The most powerful images that I have produced have been from times when I was utterly immersed in a moment, and believe it or not — my only agenda was to practice.  I had no expectations what-so-ever except to learn, fumble with my equipment, try not to trip over rocks, be out in nature, practice composition and avoid snakes and bears. :-)  The public appeal wasn’t even in my thoughts, because honestly there is nothing appealing about bumbling through a day.  The irony is that public appeal did come, but it was organic and actually much more meaningful because it wasn’t planned or expected.

    Moral of the story — work on getting to the point where you love your images so much that when you release them into the world, you say to yourself, “Screw what everyone else thinks.  I love it.”

    • Ron Coscorrosa

      “Screw what everyone else thinks. I love it.” – I completely agree with that sentiment!

  • Great Article Ron! Thanks for writing it.

    I have always appreciated the subtle in beauty and imagery.

  • Excellent article Ron. It is quite hard not to be tempted to get caught in this arms race with other photographers, by alwyas cranking up the saturation to 11, and shooting at the most spectacular locations. A lot can be said for more subtle, intimate photographs which need some more time to digest, but are a better reflection of the artist’s own style. Thanks for this beautiful piece.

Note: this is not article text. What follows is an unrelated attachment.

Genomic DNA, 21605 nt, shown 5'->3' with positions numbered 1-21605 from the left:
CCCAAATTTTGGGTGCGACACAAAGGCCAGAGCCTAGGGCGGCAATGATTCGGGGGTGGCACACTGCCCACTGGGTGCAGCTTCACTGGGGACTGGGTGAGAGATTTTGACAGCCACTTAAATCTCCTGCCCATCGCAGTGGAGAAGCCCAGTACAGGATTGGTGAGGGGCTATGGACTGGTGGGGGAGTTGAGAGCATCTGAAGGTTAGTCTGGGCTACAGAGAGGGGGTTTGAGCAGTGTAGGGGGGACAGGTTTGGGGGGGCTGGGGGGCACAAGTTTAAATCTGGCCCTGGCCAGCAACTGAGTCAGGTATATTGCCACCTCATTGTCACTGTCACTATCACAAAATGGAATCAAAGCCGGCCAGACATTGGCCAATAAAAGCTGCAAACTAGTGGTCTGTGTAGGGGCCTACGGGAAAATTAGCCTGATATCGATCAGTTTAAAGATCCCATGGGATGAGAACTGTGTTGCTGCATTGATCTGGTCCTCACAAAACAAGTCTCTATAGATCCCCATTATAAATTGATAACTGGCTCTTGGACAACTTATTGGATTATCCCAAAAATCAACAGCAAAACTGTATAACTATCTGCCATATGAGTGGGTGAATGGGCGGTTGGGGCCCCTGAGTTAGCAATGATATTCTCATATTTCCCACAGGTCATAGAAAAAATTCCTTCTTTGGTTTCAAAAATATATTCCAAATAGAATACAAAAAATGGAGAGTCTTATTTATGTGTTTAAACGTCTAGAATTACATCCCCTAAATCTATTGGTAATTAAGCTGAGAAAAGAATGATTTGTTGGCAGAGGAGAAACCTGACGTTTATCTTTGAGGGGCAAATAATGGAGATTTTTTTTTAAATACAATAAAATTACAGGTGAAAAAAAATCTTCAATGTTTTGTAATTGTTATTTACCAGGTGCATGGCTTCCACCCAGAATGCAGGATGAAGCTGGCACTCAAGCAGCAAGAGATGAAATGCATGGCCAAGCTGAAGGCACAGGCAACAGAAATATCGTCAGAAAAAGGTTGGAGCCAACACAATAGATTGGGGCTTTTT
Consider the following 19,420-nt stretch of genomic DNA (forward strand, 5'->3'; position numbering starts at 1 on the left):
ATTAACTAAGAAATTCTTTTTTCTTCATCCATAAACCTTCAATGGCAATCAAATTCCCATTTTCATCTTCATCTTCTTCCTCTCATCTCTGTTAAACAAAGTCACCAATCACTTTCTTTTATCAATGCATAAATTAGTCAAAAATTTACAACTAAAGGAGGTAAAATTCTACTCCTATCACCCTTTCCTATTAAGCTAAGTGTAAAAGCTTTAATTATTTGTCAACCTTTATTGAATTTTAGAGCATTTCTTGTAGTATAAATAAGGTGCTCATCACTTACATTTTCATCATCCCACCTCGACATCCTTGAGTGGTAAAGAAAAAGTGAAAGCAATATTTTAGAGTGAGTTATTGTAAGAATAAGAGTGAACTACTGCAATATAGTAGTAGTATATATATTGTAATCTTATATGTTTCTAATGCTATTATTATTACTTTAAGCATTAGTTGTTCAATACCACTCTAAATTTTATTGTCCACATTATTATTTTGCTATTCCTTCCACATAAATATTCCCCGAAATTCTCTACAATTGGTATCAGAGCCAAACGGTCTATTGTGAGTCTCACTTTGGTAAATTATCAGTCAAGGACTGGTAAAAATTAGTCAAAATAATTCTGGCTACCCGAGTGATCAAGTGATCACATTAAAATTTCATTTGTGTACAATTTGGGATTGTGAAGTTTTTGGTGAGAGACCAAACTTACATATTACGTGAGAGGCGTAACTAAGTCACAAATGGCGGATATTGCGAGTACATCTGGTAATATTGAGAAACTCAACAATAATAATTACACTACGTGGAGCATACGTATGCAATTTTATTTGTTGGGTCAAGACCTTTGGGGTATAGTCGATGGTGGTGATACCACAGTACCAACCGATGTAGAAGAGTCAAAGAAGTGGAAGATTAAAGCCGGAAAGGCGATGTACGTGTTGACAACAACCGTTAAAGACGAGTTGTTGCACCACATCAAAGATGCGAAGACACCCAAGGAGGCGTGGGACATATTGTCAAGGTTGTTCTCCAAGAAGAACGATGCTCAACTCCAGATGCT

• Excellent photos and write up Ron! Very good points.

  • Great one Ron! I love images that don´t scream they often seem to have greater depth. But unfortunately in a world where images gets 1/10 of a second to capture the viewer scrolling through 100 of pictures in seconds the screamers will win. And when you get the adrenaline rushing by being no 1 on 500px and getting mor likes on FB than you image the race is on to do that again and again with more and more photoshoppower. 😉

    Love your work keep turning down the volume it will be a winner in the long run!